Purchased by King George III
Crown Copyright
The Royal Collection
Image Courtesy of Her Majesty Queen Elizabeth II

From the Royal Collection, we have this handsome watercolor by Mark Catesby (1682-1749). Catesby created the painting of a small bird (known as a Yellow-Breasted Chat) with a Turk’s Cap Lily. To give emphasis to the bird, Catesby has only faintly sketched-in the plant with it’s maple-shaped leaves. 

The painting was created for one Thomas Cadell from whom it was purchased by King George III in 1768.

Flashback: At the Music Hall: Goodbye Little Yellow Bird

This post first appeared on October 16, 2010.  I thought that it would be a nice companion to the day's posts.

Yellow Warbler
© Joseph Crisalli

The snow was very plentiful
And crumbs were very few
When a weather-beaten sparrow to a mansion window flew
Her eye fell on a golden cage
A sweet love song she heard
Sung by a pet canary there
A handsome yellow bird
He said to her, “Miss Sparrow, I’ve been struck by cupid’s arrow.
Will you share my cage with me?”
She looked up at his castle
With its ribbon and its tassel
And in plaintiff tones said she:
“Goodbye, little yellow bird, 
I’d rather brave the cold
On a leafless tree, 
Than a prisoner be,
In a cage of gold.”

British composer Clarence Wainwright Murphy, an extremely prolific creator of theatrical and music hall songs, teamed with lyricist W. Hargreave in 1903 to write Little Yellow Bird (also known as Goodbye, Little Yellow Bird). The song is a sentimental tale of the decision to choose freedom over love and a commentary on the classes.

Angela Lansbury as Sybil Vane in
The Picture of Dorian Gray, 1945
Turner Home Entertainment
The lyrics describe a scene of a poor sparrow who is tortured by the elements, but would prefer to shiver than to be trapped in an opulent cage. Little Yellow Bird was immensely popular in the music halls of England. It’s popularity led to its use in the 1938 film, Alf’s Button, and later in the stunning 1945 version of The Picture of Dorian Gray. In the latter, a young Angela Lansbury sings Little Yellow Bird as sweet music gall girl Sybil Vane. This is Dorian’s first encounter with the girl and he quickly falls in love with her. Had Sybil taken the advice of the sparrow in her song and stayed out of that gilded cage, she might not have met the end that she did. Enjoy this clip from The Picture of Dorian Gray.

Miss Lansbury, in Murder She Wrote, as Jessica's cousin, Emma, performs the song again.  I searched and searched, but could not find a clip of it.

Object of the Day, Museum Edition: The Yellow Dwarf, 1820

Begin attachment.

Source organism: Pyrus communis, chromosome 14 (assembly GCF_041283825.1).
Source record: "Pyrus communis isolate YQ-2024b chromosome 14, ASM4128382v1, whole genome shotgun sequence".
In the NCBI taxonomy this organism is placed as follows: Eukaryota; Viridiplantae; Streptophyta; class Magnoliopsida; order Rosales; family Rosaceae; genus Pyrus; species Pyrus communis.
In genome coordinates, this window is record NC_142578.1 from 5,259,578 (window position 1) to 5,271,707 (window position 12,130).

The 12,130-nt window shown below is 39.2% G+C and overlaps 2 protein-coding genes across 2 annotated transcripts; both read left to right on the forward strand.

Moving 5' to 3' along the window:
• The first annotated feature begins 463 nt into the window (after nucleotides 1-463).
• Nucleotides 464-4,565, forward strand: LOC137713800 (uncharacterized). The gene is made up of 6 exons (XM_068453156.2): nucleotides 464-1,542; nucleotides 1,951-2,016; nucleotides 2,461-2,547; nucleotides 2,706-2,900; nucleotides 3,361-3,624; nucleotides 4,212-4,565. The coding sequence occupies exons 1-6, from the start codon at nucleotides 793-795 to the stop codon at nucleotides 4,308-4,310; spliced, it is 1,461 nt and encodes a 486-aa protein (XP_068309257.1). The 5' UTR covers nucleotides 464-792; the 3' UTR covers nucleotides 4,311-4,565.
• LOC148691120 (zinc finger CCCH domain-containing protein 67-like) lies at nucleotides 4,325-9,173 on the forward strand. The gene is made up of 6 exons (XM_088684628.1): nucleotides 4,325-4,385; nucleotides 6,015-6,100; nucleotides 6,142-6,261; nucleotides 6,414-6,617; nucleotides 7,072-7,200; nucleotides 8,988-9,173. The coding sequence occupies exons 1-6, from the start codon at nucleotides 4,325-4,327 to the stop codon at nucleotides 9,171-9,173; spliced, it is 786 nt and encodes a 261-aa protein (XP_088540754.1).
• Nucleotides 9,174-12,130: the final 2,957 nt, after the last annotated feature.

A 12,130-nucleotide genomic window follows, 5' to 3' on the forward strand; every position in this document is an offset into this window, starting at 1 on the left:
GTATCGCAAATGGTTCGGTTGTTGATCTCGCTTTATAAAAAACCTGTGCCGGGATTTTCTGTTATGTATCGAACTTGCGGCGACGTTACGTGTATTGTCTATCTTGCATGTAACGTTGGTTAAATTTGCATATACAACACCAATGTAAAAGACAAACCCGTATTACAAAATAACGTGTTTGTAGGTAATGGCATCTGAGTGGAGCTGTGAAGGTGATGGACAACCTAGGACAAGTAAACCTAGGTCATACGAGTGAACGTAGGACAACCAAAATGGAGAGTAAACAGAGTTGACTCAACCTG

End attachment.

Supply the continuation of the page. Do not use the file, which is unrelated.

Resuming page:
The Yellow Dwarf
English, 1820
The Victoria & Albert Museum

This hand-colored sketch dates to about 1820 and depicts a character from “The Yellow Dwarf” which ran at the Drury Lane Theatre.

The popular play was based on the French fairytale of the same name. If you’re not familiar with the story of “The Yellow Dwarf,” let me see if I can summarize it for you. Once upon a time, etc., there was a princess who was so beautiful that every king in the land vied for her hand. However, she was so beautiful that each man knew he’d never have her, and, they gave up. The princess’ mother feared her daughter would never marry. Since this seemed to be an unacceptable thing at the time, the Queen went to see “The Fairy of the Desert” in order to arrange for a groom for her daughter.

The Fairy of the Desert was guarded by lions. The Queen, fearing, she’d be torn apart by the giant cats, allowed The Yellow Dwarf (named Gam-Bogie) to protect her. In exchange, she agreed to let the dwarf marry her daughter. The Queen was lying, however, just to keep from being killed by lions, and was, oddly enough, shocked when The Yellow Dwarf showed up looking for his new bride. To make matters worse, while her mother was out bothering fairies, the princess found a husband in the form of the King of the Gold Mines. The Queen tried to send the dwarf away, but, the dwarf was understandably annoyed, so, he went to get the Fairy of the Desert to help him. The dwarf took the princess. The fairy took the King. Everyone cried. Lots of weird stuff happened. The King finally escaped, but the dwarf killed him and the princess died of grief. A mermaid turned them both into trees—as one does.

And, the moral of the story is: Don’t tick off a magic dwarf.

I imagine that the play was quite a lot like that. This promotional image was intended for use on posters and is the work of one H. Brown. 

Painting of the Day: Frederick Robson as Gam-Bogie, The Yellow Dwarf, 1856

The Yellow Dwarf
English, 1856
The Victoria & Albert Museum

This 1856 painting by R. Emery depicts the Victorian actor Frederick Robson in character as Gam-Bogie, the Yellow Dwarf . Robson starred in the second London theatrical production which was based on the French fairytale. The first, produced in 1820, is mentioned in the 
previous post. This retelling of the story was written by James Robinson Planché, and, was met with much acclaim and favorable critical reception, especially for Robson’s performance.